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San Onofre State Beach, is a state park located in San Diego County, California, USA. Gov. Ronald Reagan established San Onofre State Beach in 1971. It has become one of the five most-visited state parks in California, hosting swimmers, campers, kayakers, birders, fishermen, off-duty Marines, bicyclists, sunbathers, and surfers. This southern California state park contains seven archaeological sites, including a Juaneño Indian village. Seven threatened or endangered species live within the park, and it protects significant portions of San Mateo Creek, one of the last relatively unspoiled watersheds in Southern California. In establishing the state park at San Onofre, Reagan said, one of "the greatest legacies we can leave to future generations is the heritage of our land… But unless we can preserve and protect the unspoiled areas which God has given us, we will have nothing to leave them." San Onofre State Beach,features 3.5 miles (6 km) of sandy beaches with six access trails cut into the bluff above.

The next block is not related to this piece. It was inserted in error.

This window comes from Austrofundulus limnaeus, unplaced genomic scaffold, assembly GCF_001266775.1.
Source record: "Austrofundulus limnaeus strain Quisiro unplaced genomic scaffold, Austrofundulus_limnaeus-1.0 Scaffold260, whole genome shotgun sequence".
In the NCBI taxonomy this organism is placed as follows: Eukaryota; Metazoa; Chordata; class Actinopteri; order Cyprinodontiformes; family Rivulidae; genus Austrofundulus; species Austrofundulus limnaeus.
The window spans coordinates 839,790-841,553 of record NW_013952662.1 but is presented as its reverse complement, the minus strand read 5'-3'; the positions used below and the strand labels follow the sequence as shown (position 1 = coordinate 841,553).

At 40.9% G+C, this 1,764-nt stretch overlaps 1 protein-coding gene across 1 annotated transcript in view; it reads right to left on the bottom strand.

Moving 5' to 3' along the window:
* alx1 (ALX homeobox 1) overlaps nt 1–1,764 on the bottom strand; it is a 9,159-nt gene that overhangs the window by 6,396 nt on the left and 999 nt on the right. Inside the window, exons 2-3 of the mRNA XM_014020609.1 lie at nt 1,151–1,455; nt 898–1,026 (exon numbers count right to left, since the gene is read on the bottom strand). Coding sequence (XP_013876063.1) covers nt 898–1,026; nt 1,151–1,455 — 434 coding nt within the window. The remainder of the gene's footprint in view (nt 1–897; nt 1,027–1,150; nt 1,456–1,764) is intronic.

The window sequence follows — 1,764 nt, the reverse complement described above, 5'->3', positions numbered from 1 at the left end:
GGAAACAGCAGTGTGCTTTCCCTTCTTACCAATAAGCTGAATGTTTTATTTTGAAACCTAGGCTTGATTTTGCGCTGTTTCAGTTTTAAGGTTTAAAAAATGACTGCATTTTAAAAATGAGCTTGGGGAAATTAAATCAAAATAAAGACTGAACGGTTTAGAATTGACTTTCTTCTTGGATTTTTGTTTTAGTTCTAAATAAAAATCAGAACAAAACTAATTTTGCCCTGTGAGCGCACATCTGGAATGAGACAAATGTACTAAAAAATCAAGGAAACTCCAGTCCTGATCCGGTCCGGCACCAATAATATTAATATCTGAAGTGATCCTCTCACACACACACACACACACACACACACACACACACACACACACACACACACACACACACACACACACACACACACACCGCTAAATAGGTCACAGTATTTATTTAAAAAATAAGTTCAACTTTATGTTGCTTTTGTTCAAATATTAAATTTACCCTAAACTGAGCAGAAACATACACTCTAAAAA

The campground is along the old U.S. Route 101 adjacent to the sandstone bluffs. The beach is popular with swimmers and surfers. San Onofre includes San Onofre Surf Beach, a day use facility; San Mateo campground and day use facility; and a nature trail that starts at San Mateo Canyon and leads to San Mateo State Preserve/Trestles Beach. Some interest group feel the San Mateo campground is under threat by the construction of the 241 Tollroad Extension, even though no design plans call for the removal or destruction of the campgrounds. There is an effort under way to prevent its destruction. Located between San Onofre SB and San Onfore Surf Beach is San Onofre Nuclear Generating Station (SONGS) provides nearly 20-percent of the power to more than 15 million people in Southern California. (State of California) The park includes a marshy area where San Mateo Creek meets the shoreline and Trestles Beach, a well-known California surfing site. Whales, dolphins and sea lions can be seen offshore from time to time. The park’s coastal terrace is chaparral-covered. (State of California) San Onofre has several surf breaks on its 3½ miles (5½ km) of coast, ranging from the beginner’s gentle breaking waves, long sandy beaches and little social stigma, to one of the premiere surf breaks (trestles) in the United States. Surfers began surfing at San Onofre before the 1940s using redwood surfboards, including notables Lorrin "Whitey" Harrison, Don Okey, Al Dowden, Tom Wilson, and Bob Simmons. A surfing and fishing camp had been there since the 1920s, before the land was taken by the U.S. government to establish Camp Pendleton, a U.S. Marine training camp during World War II. The beach exemplifies the surfing lifestyle in California because of its culture and pace. Summer days and many weekend surfers and non-surfers riddle the beach playing volleyball, road bocce ball, telling stories, bar-b-queing, bathing in the sun, resting under the iconistic grass huts, or simply surfing their long boards, short boards, or body boards in patient wait of the next slow lazy roller to arrive for the masses. Graphic sourced with Ocbeachinfo.com
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